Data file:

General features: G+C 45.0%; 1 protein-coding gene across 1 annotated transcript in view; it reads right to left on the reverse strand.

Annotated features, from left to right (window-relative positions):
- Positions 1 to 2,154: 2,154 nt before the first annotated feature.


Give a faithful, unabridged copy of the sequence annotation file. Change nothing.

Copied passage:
General features: G+C 45.0%; 1 protein-coding gene across 1 annotated transcript in view; it reads right to left on the reverse strand.

Annotated features, from left to right (window-relative positions):
- Positions 1 to 2,154: 2,154 nt before the first annotated feature.